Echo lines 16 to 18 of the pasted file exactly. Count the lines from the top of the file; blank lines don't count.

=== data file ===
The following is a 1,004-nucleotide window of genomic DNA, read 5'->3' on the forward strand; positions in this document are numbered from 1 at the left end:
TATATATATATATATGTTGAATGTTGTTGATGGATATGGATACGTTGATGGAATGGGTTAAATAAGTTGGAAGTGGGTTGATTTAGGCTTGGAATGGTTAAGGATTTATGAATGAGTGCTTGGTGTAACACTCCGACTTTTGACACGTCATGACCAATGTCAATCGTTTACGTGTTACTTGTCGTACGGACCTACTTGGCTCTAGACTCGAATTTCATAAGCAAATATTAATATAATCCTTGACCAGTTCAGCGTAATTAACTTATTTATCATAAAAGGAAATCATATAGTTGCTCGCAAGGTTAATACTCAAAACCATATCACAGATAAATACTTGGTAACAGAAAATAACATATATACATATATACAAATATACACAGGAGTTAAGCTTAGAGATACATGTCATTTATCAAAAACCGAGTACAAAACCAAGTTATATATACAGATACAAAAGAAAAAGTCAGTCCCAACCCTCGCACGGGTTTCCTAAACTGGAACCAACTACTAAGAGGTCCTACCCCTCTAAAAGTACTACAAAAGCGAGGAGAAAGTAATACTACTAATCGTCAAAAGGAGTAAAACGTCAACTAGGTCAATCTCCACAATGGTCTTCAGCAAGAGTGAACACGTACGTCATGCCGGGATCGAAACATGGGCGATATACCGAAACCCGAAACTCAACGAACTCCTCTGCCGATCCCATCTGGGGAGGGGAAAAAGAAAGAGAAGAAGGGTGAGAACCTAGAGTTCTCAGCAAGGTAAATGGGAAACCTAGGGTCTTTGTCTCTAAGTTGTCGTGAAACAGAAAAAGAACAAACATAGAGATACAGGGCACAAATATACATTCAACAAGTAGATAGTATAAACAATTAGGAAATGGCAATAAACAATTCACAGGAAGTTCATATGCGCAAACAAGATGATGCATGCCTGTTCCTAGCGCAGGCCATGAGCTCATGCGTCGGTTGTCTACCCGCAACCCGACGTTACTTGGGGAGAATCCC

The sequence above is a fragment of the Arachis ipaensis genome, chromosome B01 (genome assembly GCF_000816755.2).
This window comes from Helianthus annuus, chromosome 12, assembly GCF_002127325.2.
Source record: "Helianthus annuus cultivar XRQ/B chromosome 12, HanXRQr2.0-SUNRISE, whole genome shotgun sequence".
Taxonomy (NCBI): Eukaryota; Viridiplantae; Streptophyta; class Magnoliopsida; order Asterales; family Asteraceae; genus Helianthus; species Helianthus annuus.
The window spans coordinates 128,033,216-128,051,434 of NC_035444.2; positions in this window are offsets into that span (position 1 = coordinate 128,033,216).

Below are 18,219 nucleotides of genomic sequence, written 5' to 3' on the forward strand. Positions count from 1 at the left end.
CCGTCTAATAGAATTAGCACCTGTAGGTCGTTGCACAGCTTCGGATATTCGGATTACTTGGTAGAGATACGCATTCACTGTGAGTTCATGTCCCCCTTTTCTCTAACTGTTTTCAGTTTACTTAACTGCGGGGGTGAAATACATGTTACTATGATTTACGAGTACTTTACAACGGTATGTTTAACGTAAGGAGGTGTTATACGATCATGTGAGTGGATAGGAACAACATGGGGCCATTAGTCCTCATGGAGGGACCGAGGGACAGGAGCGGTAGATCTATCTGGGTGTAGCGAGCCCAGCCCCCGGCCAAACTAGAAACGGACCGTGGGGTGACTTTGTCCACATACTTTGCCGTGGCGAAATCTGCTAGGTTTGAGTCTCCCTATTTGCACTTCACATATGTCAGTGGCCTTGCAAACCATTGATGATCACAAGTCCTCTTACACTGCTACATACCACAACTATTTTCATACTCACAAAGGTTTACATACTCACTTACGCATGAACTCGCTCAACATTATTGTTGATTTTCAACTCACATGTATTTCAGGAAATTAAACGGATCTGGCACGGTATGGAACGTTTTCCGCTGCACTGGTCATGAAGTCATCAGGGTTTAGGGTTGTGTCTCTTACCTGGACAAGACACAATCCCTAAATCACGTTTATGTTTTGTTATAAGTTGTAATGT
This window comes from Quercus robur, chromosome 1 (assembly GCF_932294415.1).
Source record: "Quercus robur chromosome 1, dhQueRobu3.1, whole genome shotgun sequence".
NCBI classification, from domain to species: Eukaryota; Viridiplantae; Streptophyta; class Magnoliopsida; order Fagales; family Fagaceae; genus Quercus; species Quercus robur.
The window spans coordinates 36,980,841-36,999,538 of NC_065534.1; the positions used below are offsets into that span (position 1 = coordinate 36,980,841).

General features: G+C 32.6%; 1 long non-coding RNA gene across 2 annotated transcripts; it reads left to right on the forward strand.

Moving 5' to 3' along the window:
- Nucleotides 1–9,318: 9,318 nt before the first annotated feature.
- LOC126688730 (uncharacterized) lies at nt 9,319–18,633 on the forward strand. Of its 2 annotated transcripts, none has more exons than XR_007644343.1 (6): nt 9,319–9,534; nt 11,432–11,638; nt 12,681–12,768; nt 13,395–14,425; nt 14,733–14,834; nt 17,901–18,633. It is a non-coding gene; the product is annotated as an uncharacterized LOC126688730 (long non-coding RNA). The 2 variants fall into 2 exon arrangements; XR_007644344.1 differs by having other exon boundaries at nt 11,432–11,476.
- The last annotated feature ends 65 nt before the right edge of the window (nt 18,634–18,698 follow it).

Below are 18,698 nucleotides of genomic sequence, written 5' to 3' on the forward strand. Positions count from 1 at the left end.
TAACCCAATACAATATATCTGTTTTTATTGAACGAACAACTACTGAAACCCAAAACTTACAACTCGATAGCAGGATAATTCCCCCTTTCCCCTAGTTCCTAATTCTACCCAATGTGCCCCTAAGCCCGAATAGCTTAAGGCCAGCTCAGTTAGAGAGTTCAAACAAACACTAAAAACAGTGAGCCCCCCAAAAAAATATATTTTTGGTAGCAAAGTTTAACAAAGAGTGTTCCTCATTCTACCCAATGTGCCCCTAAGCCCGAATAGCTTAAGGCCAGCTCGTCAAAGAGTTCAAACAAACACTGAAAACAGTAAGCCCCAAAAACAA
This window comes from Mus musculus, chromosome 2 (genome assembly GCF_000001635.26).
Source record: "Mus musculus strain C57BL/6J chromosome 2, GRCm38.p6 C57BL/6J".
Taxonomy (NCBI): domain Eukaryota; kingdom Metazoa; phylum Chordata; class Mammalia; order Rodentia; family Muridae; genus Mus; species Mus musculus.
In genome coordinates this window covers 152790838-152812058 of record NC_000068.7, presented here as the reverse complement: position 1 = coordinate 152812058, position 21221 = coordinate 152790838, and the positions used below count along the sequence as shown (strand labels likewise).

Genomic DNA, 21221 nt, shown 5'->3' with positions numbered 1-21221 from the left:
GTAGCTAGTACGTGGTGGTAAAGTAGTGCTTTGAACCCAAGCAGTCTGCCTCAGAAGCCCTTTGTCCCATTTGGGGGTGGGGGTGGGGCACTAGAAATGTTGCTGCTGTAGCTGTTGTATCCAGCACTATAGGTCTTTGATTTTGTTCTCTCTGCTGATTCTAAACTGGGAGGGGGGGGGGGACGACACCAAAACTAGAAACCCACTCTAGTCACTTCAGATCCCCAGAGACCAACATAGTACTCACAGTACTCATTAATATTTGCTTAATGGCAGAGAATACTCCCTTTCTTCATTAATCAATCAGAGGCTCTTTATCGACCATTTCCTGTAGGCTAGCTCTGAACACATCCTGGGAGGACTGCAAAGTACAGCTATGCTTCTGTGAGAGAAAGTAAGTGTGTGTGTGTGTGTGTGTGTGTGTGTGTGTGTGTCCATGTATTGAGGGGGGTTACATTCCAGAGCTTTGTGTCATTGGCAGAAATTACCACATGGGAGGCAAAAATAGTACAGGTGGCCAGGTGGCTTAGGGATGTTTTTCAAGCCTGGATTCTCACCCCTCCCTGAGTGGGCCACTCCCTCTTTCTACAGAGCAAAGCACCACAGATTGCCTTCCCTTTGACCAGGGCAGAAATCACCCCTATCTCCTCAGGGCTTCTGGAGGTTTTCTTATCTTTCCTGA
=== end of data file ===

- Nucleotides 1–9,318: 9,318 nt before the first annotated feature.
- LOC126688730 (uncharacterized) lies at nt 9,319–18,633 on the forward strand. Of its 2 annotated transcripts, none has more exons than XR_007644343.1 (6): nt 9,319–9,534; nt 11,432–11,638; nt 12,681–12,768; nt 13,395–14,425; nt 14,733–14,834; nt 17,901–18,633. It is a non-coding gene; the product is annotated as an uncharacterized LOC126688730 (long non-coding RNA). The 2 variants fall into 2 exon arrangements; XR_007644344.1 differs by having other exon boundaries at nt 11,432–11,476.
- The last annotated feature ends 65 nt before the right edge of the window (nt 18,634–18,698 follow it).